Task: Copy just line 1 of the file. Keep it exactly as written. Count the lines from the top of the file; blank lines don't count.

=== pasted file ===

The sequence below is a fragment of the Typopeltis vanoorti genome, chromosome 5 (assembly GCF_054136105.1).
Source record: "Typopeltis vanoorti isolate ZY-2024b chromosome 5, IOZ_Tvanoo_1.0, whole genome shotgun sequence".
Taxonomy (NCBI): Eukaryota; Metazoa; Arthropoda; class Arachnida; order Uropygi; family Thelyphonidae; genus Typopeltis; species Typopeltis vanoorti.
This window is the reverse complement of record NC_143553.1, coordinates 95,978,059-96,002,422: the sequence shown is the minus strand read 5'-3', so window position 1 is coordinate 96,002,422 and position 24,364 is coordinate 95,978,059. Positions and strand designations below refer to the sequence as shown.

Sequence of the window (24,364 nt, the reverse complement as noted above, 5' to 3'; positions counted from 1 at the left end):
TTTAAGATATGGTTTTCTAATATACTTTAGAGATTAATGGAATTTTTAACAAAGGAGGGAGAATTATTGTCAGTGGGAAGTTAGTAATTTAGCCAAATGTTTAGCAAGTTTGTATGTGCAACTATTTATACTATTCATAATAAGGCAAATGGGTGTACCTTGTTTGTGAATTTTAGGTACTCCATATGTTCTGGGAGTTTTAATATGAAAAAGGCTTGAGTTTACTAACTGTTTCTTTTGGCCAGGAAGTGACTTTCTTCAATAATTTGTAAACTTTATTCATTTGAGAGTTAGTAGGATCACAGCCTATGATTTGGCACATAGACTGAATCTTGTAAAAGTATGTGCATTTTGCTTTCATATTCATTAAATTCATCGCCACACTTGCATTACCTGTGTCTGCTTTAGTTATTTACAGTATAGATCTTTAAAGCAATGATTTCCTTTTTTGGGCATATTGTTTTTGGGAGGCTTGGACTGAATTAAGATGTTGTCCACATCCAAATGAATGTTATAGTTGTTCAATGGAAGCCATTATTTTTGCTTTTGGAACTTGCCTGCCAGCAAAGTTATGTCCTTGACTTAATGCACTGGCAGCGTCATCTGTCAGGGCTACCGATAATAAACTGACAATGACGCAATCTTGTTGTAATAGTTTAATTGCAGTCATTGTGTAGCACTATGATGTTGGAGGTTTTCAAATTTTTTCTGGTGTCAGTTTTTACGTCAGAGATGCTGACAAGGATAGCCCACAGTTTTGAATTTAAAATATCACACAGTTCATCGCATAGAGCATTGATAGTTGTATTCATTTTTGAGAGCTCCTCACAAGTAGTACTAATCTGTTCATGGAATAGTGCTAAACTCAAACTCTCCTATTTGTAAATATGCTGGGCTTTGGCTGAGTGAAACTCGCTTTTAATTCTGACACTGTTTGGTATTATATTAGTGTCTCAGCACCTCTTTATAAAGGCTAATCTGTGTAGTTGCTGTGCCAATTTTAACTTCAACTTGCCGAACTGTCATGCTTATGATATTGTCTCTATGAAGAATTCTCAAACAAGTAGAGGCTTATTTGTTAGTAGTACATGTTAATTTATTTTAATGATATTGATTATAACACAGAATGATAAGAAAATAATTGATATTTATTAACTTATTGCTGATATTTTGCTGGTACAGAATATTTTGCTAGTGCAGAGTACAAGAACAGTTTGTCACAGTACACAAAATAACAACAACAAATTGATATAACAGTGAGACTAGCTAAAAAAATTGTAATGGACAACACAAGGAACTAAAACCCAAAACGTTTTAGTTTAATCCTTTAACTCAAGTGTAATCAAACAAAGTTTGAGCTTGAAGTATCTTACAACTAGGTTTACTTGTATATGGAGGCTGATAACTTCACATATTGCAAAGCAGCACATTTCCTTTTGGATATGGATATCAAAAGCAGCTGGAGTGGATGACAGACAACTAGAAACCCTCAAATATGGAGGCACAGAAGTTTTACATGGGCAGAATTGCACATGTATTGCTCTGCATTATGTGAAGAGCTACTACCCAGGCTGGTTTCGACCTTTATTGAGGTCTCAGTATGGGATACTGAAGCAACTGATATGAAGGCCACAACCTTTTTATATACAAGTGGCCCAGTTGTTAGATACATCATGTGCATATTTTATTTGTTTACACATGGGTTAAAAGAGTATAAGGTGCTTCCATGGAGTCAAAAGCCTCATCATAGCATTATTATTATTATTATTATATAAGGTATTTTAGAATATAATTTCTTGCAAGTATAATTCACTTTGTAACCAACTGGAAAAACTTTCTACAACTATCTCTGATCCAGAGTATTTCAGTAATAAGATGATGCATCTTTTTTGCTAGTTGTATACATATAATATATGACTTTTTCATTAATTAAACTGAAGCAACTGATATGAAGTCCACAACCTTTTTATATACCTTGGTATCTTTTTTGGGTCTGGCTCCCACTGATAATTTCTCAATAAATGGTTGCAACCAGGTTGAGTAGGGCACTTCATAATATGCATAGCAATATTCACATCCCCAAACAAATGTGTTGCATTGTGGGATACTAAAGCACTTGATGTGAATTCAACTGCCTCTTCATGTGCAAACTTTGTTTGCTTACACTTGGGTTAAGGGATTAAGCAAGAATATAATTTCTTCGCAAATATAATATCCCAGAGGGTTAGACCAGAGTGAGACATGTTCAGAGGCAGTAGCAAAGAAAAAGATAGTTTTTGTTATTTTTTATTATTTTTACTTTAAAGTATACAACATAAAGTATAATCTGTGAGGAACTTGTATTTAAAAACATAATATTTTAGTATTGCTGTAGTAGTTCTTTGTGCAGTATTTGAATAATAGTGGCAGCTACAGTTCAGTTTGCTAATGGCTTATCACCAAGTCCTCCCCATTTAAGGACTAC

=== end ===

The sequence below is a fragment of the Typopeltis vanoorti genome, chromosome 5 (assembly GCF_054136105.1).